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40,000 People Die from Gun Violence Each Year. The Supreme Court Could Increase That Number.

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Violent crime has soared throughout the U.S. over the last year and a half. Many people are on edge and worried about their personal safety. Americans have always enjoyed the freedom to bear arms in the name of self-defense, but many states have strict rules in terms of who can carry these weapons in public and where they can be used.

The U.S. Supreme Court is currently hearing arguments over a New York State law that limits who can carry a concealed weapon in public. The Justices asked a series of questions that suggest they may be ready to strike down the law, which would make it easier for ordinary citizens to carry guns in public.

Gun rights advocates say they should be able to carry a weapon if they feel their life is in danger, but gun control proponents say it could lead to an uptick in violence and gun-related injuries.

What’s at Stake in the Gun Rights Case?

New York State currently has some of the most restrictive gun laws in the nation. Individuals must show “proper cause” for carrying handguns in public, such as a legitimate need for self-defense, in order to get a license from the state.

Robert Nash and Brandon Koch, two gun owners in NY, along with the National Rifle Association, sued the state after being denied an unrestricted license to carry a firearm in public, arguing that it violates their 2nd Amendment right to bear arms.

After a lower court rejected the lawsuit, the plaintiffs appealed the decision, and the case is now before the U.S. Supreme Court.

Most applications for unrestricted gun carry licenses get approved by the state, but they tend to be much more common in the rural, northern parts of New York. Officials want to limit the number of people walking around with guns in urban areas, such as NYC.

Conservative Justices appeared skeptical of the state’s decision to grant licenses to those living in rural areas.

“How many muggings take place in the forest?” asked Chief Justice John Roberts.

“Why isn’t it good enough to say, ‘I live in a violent area and I want to defend myself?'” Justice Brett Kavanaugh asked.

Justice Samuel Alito asked why only “celebrities, state judges and retired police officers” can carry guns in public and not ordinary citizens.

New York Solicitor General Barbara Underwood, who is defending the law, said allowing a proliferation of concealed weapons in New York City “terrifies a great many people.”

Alito argued that there is already a great number of people carrying illegal guns. “But the ordinary hard-working, law-abiding people … they can’t be armed?” Alito asked.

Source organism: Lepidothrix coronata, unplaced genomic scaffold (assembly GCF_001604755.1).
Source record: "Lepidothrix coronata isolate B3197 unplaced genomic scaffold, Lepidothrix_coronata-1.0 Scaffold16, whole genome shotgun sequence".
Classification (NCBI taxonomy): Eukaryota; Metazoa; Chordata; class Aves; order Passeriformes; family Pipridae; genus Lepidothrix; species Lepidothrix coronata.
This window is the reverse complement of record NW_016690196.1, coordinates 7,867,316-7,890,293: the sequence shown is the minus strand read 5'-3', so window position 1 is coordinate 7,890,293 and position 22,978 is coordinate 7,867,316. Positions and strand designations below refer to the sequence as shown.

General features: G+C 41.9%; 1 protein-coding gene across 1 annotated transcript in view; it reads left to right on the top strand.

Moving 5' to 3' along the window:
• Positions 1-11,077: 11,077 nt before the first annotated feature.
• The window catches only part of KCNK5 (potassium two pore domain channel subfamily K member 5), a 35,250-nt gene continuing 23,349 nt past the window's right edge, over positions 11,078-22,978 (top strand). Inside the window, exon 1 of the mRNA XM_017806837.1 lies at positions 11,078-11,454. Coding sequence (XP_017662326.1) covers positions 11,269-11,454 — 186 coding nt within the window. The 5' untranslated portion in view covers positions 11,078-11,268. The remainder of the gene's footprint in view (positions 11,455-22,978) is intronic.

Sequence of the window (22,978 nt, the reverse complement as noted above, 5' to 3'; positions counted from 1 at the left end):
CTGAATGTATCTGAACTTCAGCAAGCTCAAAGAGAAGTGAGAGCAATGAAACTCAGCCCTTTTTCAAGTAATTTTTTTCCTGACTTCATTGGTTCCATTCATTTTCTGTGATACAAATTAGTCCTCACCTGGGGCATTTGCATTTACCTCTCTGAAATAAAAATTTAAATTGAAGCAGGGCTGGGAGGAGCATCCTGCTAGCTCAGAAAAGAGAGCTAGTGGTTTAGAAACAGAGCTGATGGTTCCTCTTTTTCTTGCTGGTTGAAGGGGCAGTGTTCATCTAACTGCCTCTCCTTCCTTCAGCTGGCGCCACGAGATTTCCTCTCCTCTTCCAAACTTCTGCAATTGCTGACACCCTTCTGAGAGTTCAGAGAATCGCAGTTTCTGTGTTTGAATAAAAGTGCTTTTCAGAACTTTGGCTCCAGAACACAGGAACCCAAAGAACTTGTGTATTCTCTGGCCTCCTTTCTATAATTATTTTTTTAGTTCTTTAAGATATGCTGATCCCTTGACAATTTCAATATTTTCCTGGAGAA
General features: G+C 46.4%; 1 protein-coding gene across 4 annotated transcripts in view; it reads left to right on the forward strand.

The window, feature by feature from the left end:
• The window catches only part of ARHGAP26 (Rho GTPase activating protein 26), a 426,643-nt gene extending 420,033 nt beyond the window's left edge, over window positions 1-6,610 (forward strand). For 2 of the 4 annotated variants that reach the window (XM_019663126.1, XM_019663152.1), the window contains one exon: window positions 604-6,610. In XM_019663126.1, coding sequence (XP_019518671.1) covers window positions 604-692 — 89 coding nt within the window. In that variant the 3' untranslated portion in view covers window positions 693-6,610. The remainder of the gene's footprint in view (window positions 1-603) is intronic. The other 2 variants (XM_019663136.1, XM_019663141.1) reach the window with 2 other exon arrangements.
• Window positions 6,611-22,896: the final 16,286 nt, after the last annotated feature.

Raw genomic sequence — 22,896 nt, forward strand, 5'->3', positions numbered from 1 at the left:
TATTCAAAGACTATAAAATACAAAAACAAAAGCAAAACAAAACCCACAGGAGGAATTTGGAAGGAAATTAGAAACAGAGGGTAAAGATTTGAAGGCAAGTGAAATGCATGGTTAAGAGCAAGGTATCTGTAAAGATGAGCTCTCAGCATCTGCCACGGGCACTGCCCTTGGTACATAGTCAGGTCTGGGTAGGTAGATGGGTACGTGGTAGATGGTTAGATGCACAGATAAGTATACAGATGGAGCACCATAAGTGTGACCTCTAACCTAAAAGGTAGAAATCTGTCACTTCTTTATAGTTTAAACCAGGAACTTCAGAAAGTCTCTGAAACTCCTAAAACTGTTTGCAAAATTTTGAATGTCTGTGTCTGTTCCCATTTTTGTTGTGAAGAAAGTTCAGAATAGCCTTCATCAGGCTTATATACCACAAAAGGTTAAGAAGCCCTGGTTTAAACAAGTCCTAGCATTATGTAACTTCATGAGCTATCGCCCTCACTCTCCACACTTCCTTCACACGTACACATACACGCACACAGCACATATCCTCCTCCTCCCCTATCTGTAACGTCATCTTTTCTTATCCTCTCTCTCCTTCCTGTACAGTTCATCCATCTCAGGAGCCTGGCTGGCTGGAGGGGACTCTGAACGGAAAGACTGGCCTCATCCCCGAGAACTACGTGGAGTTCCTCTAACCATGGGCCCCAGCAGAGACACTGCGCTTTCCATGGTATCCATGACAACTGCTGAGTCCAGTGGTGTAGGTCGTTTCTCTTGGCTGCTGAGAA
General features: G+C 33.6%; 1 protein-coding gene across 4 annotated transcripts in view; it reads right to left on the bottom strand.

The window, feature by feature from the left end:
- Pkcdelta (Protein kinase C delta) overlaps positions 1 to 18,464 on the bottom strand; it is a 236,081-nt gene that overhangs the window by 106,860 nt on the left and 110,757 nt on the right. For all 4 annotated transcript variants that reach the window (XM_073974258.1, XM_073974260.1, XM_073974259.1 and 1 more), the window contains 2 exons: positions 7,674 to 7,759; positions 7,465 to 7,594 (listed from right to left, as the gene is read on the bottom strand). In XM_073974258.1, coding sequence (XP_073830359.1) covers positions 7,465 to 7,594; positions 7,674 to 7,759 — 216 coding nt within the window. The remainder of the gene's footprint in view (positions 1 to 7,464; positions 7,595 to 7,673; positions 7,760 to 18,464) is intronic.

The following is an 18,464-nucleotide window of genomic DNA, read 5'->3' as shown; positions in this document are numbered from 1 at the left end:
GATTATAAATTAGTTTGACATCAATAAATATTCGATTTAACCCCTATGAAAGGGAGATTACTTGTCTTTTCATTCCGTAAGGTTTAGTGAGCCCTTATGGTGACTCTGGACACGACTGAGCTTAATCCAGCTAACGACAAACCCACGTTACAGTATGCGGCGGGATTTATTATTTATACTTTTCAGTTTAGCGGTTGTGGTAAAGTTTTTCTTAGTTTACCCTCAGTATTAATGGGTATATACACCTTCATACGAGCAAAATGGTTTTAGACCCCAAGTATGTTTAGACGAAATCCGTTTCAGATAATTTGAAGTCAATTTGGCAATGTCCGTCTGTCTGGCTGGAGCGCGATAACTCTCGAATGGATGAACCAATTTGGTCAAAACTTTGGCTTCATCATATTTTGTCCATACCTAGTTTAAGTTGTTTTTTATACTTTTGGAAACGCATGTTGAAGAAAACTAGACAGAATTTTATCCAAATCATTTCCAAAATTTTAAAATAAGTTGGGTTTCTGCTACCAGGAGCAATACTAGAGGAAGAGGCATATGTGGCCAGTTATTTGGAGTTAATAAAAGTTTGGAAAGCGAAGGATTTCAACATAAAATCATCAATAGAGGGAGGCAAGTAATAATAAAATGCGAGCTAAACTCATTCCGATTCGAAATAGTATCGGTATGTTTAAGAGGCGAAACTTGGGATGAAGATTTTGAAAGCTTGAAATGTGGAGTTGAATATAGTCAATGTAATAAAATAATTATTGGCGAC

Safe Places

Liberal and conservative justices asked the plaintiffs whether there should be designated sensitive places where guns aren’t allowed if the NY law is struck down, such as government buildings, public transit, sports stadiums, schools, university campuses, sites of protests and drinking establishments.

Paul Clement, who is representing the challengers, says government buildings and schools would likely qualify as sensitive places, but others would need to be approved on a case-by-case basis.

Justice Amy Coney Barret shot back with, “Can’t we just say Times Square on New Year’s Eve is a sensitive place because … people are on top of each other – we’ve had experience with violence, so we’re making a judgment, it’s a sensitive place?”

If the law gets struck down, it would be the most important gun rights ruling in more than a decade. The court first recognized an individual’s right to keep guns at home for self-defense in 2008. The decision was expanded to the states in 2010.

However, advocates for tighter gun laws say striking down the NY law could result in more gun-related injuries and actually make people less safe.

Justice Stephen Breyer imagined what he referred to as “gun-related chaos”, in which people of “good moral character,” including inebriated fans at a sports stadium, could “end up dead.”

Advocates of the law also say striking it down could lead to less strict gun laws around the country. It could endanger “red flag” lawsuits that are meant to keep guns away from those deemed dangerous by the courts. It could also make it harder to enforce background checks and prevent the spread of “ghost” guns.

Studies show there are around 120,232 firearm injuries in the U.S. each year, or 329 a day, most of which wind up in the ER. The CDC adds that just under 40,000 people die from firearm-related injuries every year. An analysis by the Associated Press says that gun-related injuries send 8,000 kids to the ER every year. The financial burden of these injuries comes out to around $2.8 billion in ED and inpatient charges a year. 

Seven other states have gun laws similar to New York’s.

NY Gov. Kathy Hochul issued a statement after the court heard arguments. She said she hopes the court upholds her “commonsense” law and that “having more armed people in public places doesn’t make us any safer.”

The Supreme Court is expected to issue its final ruling in June of next year.

Steven Briggs
Steven Briggs is a healthcare writer for Scrubs Magazine, hailing from Brooklyn, NY. With both of his parents working in the healthcare industry, Steven writes about the various issues and concerns facing the industry today.

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